” Freeze Dried Herb’s To The Rescue “

I was so fed-up !
I only go to the supermarket once or twice a week, so I buy a bunch of food and then decide later during the week what I will cook with it.
This works out fine with almost everything, except with herbs.  I used to buy at least five or six different kind of fresh herbs once a week, but no matter what,
there was alway’s stuff to throw away after a few day’s in the fridge. I hate to throw food in the garbage, so now I am happy to have found a solution :
Freeze dried Herbs  🙂
Since I alway’s tried to use fresh herb’s in my food, I don’t really have much experience with the dried stuff. However, I came across some awesome items which I use now all the time.
In salads, soups, stews, sautees, you name it, I now usually use a good amount off freeze dried herbs, usually the LITEHOUSE brand, which I find superior to all others I have tried so far.
They taste, look and smell just like the real deal.
As for salad dressings,they sure have come a long way from their awful beginnings. (Sure you can still get any number of crappy dressings at a supermarket near you),
but here is what I have used and liked lately :

Image Source: UGA


LITEHOUSE   Freeze Dried Herbs


LITEHOUSE  Dressings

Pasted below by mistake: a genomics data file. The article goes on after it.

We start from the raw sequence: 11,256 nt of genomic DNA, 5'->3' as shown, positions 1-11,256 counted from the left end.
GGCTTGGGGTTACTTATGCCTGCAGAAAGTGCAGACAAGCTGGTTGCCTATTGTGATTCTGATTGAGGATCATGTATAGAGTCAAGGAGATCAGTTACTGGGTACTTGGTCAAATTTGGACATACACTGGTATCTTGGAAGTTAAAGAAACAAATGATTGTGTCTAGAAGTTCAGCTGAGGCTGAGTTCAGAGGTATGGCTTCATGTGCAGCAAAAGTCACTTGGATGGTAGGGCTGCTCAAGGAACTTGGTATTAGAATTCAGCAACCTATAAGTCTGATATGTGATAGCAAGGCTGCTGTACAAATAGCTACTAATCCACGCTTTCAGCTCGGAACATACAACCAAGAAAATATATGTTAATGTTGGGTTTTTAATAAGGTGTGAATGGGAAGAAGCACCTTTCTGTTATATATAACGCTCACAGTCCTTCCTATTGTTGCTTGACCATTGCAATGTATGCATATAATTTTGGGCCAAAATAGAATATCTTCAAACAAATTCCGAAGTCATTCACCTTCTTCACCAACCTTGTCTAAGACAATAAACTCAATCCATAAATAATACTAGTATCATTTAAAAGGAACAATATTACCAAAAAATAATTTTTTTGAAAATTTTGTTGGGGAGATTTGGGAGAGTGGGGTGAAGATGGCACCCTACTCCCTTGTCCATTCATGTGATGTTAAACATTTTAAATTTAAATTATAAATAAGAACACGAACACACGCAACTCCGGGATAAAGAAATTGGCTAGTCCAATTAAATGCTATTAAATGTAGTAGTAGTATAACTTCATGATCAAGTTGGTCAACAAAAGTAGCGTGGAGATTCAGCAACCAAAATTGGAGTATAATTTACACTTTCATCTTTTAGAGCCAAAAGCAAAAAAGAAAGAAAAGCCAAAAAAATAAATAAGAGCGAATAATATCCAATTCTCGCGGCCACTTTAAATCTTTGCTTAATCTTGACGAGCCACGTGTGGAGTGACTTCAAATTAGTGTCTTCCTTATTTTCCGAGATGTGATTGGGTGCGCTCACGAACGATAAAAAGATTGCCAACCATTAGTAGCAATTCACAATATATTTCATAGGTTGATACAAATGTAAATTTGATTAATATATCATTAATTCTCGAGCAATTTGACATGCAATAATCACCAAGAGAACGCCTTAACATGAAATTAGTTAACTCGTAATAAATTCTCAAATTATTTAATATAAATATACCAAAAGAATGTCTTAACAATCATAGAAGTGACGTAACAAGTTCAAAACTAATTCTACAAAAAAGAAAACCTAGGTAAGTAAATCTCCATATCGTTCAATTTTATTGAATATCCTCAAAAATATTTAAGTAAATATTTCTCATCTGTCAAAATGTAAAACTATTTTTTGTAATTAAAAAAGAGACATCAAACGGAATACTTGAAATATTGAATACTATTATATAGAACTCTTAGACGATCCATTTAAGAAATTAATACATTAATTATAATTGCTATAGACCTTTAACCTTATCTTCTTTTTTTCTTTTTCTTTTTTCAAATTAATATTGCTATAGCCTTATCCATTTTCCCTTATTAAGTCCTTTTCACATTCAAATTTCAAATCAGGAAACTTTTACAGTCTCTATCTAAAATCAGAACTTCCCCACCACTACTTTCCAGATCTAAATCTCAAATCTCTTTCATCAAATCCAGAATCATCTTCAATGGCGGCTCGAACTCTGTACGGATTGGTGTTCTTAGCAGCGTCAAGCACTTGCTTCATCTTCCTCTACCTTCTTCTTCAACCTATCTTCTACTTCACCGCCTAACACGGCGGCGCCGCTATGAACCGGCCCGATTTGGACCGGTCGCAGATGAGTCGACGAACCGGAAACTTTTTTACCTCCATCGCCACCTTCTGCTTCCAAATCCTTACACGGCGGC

Bleu Cheese
Fuji Apple Vin
Sesame Ginger
Jalapeno Ranch
Pear Gorgonzola
Raspberry Walnut
Pomegranate  Blueberry

So please don’t think I like dried herbs and ready made dressings better than freshly made. If I have a practical choice, I still prefer the fresh herb’s and homemade dressings over dried and bottled products; But sometimes it is just more clever and sensible to use what you can better control and therefore avoid waste.

Please note that I have no affiliation whatsoever with the LITHOUSE brand, I am just a big fan of their products  🙂

Life is Good !



” 10 German Sausages To Know And Love “


A helping of sausage gets you through the wurst day

by Jess Kapadia on FoodRepublic

I learned a lot about sausage while reporting on
Germany’s Christkindlmarkts for Lufthansa USA.
I thought it was just a generalization that Germans live off them,
and that they had as many kinds of sausage as Eskimos have words
for snow (also a generalization, as I learned while researching
better ways to express Germany’s love of sausage). But it’s true.
They’re really serious about tube steak. And now I am, too.
Every region has its own particular riff on “sausage in a bun,
” like Nuremberg’s much-loved Drei im Weggla
(see slide 2) or the massive Thuringer, whose bun cannot hope to
contain it all. You can have your
sausage with potatoes or with kraut (hopefully both).
There’s a sausage for every morsel of every pig or cow,
as there should be. Here are 10 favorites I discovered wandering
around Germany’s outdoor Christmas markets.

                                                                                                                                                                Photo: kathryn_rotondo on Flickr


Knackwurst, also spelled knockwurst, are short, thick sausages made of finely ground pork, flavored with plenty of garlic. The name comes from the German “knacken,” which means “to crack.” We’re assuming these sausages were named for the crackling sound the casing makes when bitten into, but it could very well be for their highly addictive qualities. Recommended served with sauerkraut and mustard.

9 more sausages HERE 

More about: